Mexico : Senate wants ports to pay for urban development

Published by  22 May, 2019 9:15 am Leave your thoughts

Senadora Gabriela Benavides CobosThe legal definition of the port-city relationship, and the responsibility of each one of the main actors is one of the key issues in port city governance. In AIVP, we have seen an increasing discussion about this issue. Recently, there have been new initiatives and debates in Chile and Spain. The most recent development has taken place in Mexico, where last April, the senate unanimously approved the law reform, increasing the implication of port authorities in urban development. These organizations will contribute with 30% of the surplus annual income. Considering how important this debate is, AIVP invited senator Gabriela Benavides, main sponsor of the law, to write an article explaining this initiative and help us understand how it functions, and the possible consequences.

Much has been talked about the importance of the port-city relationship, but sadly it is not even enshrined in the Ports Law (Law) or the Ports Law Regulations (Regulations).

When I had the opportunity to serve as President of the City Council of Manzanillo, in the 2015-2018 administration, I was a director of the Integrated Port Board (API) of Manzanillo.

Cities like Manzanillo, which have to coexist with port activity, are benefited by the jobs and economic activity created for the region but are severely affected in terms of: I) traffic and mobility logistics, II) deterioration in the urban infrastructure and public services, and III) the damage done to the region’s natural and tourism resources (among other aspects).

However, according to the Law and the Regulation, APIs are not allowed to carry out actions and/or works that may minimise or compensate harm caused to the cities where they are located (when these actions or works occur outside the port precincts).

This is worrying, because in fact we see ports which compete internationally and are among the best in region – and indeed the world – but at the same time we see that the glory of the cities where they are located is ravaged.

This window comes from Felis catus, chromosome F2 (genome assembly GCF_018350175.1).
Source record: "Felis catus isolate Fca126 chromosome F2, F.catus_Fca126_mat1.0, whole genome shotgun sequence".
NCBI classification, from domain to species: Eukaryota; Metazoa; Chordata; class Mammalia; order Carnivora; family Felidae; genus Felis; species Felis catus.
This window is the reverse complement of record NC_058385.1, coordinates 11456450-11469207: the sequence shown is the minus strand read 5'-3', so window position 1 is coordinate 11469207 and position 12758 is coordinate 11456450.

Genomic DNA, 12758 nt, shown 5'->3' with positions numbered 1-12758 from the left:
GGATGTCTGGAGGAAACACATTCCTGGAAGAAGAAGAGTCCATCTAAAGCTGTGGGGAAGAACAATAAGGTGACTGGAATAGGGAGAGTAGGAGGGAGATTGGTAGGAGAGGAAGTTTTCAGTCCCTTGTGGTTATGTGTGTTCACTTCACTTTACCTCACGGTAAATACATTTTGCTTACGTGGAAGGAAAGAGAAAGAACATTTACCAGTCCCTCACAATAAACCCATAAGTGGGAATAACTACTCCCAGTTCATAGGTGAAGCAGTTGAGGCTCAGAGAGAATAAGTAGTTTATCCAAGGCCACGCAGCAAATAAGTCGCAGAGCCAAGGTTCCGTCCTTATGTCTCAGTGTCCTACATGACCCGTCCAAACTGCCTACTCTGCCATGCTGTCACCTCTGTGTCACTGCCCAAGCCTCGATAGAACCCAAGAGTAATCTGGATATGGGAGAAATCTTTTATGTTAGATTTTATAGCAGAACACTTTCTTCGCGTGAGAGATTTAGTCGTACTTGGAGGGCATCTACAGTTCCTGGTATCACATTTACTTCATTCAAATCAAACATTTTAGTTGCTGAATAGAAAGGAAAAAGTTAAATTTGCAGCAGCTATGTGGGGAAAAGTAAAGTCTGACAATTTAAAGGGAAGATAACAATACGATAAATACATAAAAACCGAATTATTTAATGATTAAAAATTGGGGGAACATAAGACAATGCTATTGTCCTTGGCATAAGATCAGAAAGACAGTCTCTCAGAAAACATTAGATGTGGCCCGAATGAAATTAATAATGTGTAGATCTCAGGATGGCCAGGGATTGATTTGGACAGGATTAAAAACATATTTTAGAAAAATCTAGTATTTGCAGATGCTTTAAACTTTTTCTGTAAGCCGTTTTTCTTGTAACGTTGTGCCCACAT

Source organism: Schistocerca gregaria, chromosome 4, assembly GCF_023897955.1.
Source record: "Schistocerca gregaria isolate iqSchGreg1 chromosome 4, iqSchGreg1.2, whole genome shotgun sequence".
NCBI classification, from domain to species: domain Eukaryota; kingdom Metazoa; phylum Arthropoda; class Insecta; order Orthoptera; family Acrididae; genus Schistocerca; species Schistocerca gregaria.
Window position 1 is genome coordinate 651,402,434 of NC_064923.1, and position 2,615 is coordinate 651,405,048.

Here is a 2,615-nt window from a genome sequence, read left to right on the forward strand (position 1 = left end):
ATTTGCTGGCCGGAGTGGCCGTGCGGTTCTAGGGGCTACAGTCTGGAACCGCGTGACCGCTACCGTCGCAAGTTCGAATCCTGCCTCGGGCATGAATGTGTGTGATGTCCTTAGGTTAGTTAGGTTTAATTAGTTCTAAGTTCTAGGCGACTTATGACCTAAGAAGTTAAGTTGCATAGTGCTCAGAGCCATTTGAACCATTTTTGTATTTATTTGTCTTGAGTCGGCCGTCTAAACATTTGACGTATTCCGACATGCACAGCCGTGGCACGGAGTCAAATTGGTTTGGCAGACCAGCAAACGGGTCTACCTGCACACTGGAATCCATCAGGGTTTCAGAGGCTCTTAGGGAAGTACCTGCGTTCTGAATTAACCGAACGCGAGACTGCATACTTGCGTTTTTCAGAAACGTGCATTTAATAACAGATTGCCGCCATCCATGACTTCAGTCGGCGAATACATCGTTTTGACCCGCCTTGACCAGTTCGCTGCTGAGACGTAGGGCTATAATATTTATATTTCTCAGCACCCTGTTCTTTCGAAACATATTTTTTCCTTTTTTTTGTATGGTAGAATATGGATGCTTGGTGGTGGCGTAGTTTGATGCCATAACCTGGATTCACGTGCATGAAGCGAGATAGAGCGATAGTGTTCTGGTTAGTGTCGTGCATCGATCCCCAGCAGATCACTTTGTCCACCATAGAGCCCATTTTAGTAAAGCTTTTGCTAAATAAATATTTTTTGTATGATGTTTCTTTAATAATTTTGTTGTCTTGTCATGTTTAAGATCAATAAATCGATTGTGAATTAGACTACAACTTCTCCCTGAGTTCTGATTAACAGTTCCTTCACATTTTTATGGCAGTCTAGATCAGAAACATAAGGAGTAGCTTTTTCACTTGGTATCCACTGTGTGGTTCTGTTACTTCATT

And furthermore, all the money generated by the ports is concentrated in the Federation, while little – or sometimes nothing – returns to the city; in other words, the cities have to deal with the consequences of port activity and the damage it causes, but do not receive any direct benefits from the port.

This undoubtedly translates into a poorer quality of life for us as citizens of these port cities; we are the first to be affected by the lack of social justice because there is no clear, comprehensive definition of the port-city relationship in our legal and economic system.

In Mexico[1] we have 117 functioning ports and terminals, but only 16 of them fulfil the conditions and requirements necessary to have a federal API (Altamira, Coatzacoalcos, Dos Bocas, Ensenada, Guaymas, Lázaro Cárdenas, Manzanillo, Mazatlán, Progreso, Puerto Madero, Puerto Vallarta, Salina Cruz, Tampico, Topolobampo, Tuxpan and Veracruz).

I am convinced of the need for legislation to recognise the port-city relationship, to obtain the social justice demanded so insistently by the inhabitants of the cities where ports are located.

On 4 October 2018 therefore, with the support of my parliamentary party (Green Ecological Party of Mexico) and the Senator for MORENA, Griselda Valencia de la Mora, I presented a proposal for a bill to reform articles 3, 8, 23 Bis, 33, 37, 40, 41, 42 and 64 of the Ports Law dealing with the port-city relationship.[2]

The reform has 4 main thrusts: